The Holding Foreign Companies Accountable Act, a bill which was passed by the US Senate in May and aims to force certain Chinese firms to delist from American stock exchanges should be welcomed if it is signed into law, according to the founder and chief executive of an exchange-traded fund.
Kevin Carter, CEO of the EMQQ – The Emerging Market Internet & Ecommerce UCITS ETF, said publicly-listed Chinese companies that do not adhere to US accounting rules or disclose their ownership or control, “especially by the Chinese government or Communist Party”, risked being delisted and that the chances of such a bill becoming law “are increasing” with impending US elections and growing geopolitical tensions between the two countries.
“However, investors should welcome this as it could flush-out several ‘bad-actors’ in the space and help validate the rest”, Carter said.
Around 156 Chinese companies with listings in the US are currently under review, 11 of which are state-owned, and carry a total market cap of around US$1.2 trillion. Under the new law, foreign firms listed on American exchanges will need to prove that they are not owned or controlled by a foreign government.
Concerns over the Chinese state's control and influence on large corporations have been brought to prominence in recent months amid concerns the country’s ruling Communist Party is using the country’s economic influence to advance its geopolitical agenda and interfere in the internal operation fo firms.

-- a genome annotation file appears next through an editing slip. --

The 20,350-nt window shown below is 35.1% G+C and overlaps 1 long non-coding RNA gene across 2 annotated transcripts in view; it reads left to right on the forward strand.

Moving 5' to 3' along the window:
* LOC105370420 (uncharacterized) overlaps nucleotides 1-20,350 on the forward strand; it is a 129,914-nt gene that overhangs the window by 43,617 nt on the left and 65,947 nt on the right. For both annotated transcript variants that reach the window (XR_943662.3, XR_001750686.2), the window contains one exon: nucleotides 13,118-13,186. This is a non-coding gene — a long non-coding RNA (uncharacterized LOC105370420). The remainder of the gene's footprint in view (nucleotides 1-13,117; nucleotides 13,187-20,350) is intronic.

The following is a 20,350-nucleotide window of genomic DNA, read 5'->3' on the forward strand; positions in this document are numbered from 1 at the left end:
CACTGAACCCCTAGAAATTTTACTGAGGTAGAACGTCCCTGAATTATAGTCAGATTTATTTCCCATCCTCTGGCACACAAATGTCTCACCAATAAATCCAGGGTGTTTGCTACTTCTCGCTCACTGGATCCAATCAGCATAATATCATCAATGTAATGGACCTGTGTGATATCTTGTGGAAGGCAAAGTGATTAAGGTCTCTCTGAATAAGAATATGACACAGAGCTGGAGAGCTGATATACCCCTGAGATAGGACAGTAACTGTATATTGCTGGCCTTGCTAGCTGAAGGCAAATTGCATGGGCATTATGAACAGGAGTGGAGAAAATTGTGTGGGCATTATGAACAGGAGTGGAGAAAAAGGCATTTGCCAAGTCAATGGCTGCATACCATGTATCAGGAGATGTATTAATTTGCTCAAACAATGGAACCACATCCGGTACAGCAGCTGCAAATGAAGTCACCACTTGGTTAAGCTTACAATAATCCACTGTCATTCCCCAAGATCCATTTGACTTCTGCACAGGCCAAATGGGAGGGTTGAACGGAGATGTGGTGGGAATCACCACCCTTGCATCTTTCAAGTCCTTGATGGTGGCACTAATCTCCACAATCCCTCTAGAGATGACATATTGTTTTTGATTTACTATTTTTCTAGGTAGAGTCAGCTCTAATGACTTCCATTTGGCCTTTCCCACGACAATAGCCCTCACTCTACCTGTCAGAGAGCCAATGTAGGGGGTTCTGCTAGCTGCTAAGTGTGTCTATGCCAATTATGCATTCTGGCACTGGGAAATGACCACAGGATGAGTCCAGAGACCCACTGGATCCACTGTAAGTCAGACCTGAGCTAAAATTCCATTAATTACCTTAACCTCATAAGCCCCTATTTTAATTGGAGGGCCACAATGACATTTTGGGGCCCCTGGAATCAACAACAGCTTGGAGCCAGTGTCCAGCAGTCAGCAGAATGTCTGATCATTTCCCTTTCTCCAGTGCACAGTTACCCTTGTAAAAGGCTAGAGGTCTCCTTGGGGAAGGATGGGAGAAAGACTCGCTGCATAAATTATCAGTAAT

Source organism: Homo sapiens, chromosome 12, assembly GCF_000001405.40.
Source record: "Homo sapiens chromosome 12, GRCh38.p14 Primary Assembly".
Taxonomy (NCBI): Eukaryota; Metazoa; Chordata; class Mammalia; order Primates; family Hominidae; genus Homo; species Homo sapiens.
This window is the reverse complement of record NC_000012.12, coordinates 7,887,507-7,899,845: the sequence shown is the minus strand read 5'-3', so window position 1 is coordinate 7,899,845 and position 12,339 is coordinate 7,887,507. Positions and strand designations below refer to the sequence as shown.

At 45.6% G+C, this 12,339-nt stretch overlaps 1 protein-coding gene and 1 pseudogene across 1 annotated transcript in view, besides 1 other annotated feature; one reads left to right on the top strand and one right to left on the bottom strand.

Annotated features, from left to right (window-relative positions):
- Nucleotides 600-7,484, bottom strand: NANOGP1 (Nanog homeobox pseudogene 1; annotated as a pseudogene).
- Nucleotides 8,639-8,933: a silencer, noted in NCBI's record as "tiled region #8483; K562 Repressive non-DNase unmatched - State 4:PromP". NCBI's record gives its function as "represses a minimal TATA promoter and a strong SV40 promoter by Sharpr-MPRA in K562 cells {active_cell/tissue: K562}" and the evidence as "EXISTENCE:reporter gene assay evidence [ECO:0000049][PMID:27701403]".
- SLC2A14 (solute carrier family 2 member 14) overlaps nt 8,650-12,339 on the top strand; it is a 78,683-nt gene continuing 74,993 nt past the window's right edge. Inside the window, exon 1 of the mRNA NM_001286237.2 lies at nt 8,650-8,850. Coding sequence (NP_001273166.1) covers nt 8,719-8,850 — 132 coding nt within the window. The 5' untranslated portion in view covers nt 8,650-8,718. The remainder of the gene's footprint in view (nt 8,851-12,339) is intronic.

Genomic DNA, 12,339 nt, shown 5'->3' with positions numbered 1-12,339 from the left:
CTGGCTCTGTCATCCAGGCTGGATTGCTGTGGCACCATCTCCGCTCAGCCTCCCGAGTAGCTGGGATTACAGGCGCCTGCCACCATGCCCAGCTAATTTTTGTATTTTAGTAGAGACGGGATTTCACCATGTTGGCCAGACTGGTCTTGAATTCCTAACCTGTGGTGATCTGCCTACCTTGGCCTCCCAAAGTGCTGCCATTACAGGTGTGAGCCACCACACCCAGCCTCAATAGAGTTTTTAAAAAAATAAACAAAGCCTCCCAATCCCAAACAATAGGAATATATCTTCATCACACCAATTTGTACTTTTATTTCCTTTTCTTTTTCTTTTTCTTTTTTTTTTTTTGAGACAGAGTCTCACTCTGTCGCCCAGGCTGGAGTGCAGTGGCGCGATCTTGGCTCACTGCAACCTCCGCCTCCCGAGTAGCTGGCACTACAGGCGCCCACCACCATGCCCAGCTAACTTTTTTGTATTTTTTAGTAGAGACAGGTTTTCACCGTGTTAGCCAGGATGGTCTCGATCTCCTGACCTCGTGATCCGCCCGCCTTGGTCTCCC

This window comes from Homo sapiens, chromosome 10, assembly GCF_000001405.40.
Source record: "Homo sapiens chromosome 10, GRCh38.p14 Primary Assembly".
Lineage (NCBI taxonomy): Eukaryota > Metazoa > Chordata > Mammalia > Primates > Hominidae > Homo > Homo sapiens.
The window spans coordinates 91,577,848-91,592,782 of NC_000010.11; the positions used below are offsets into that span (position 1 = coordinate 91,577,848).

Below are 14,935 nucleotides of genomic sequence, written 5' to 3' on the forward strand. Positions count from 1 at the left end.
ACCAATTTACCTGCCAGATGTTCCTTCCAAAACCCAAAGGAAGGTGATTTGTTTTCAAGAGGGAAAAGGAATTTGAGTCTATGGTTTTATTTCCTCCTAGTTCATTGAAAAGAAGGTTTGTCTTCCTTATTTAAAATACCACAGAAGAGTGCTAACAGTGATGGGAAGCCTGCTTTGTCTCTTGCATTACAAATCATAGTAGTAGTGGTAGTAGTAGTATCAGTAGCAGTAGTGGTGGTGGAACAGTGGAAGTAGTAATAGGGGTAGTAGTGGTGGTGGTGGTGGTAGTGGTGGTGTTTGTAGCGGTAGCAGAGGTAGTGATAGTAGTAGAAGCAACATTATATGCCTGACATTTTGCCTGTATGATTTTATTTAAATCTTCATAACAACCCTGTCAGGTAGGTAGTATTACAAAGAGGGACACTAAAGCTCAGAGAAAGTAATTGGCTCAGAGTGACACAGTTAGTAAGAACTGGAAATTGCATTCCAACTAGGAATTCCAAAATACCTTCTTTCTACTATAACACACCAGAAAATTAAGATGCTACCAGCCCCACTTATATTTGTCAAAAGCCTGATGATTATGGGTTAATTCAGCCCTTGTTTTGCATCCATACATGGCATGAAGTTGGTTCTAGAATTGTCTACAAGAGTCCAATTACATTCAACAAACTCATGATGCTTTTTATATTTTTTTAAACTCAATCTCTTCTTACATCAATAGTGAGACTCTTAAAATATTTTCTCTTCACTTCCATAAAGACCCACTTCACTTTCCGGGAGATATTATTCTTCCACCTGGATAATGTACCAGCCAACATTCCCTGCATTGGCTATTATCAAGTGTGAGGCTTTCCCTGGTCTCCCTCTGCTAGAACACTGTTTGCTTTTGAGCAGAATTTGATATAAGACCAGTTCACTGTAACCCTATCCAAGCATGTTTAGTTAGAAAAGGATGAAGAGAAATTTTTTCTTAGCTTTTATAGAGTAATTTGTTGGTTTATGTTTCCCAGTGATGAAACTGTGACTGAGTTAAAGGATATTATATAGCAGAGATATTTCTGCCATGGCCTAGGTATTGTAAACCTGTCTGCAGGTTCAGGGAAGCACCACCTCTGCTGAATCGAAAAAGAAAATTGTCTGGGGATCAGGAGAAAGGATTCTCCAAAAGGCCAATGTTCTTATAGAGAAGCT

More recently, US President Donald Trump orders all American firms to stop doing business with video sharing app TikTok, which is owned by one of China’s largest tech companies, ByteDance.
The company is apparently in discussions with Microsoft Corp (NASDAQ:MSFT) with a view to selling its US operations, however, Trump has said any deal must be reached by September 15.
Trump has also issued a similar order against social media and messaging app WeChat, owned by fellow Chinese tech giant Tencent.
Meanwhile, an effort by the UK government to encourage TikTok to relocate its headquarters to the UK from China have hit a possible snag with a number of Conservative ministers, led by trade secretary Liz Truss, saying the UK should not allow the firm to set up shop in London due to national security concerns.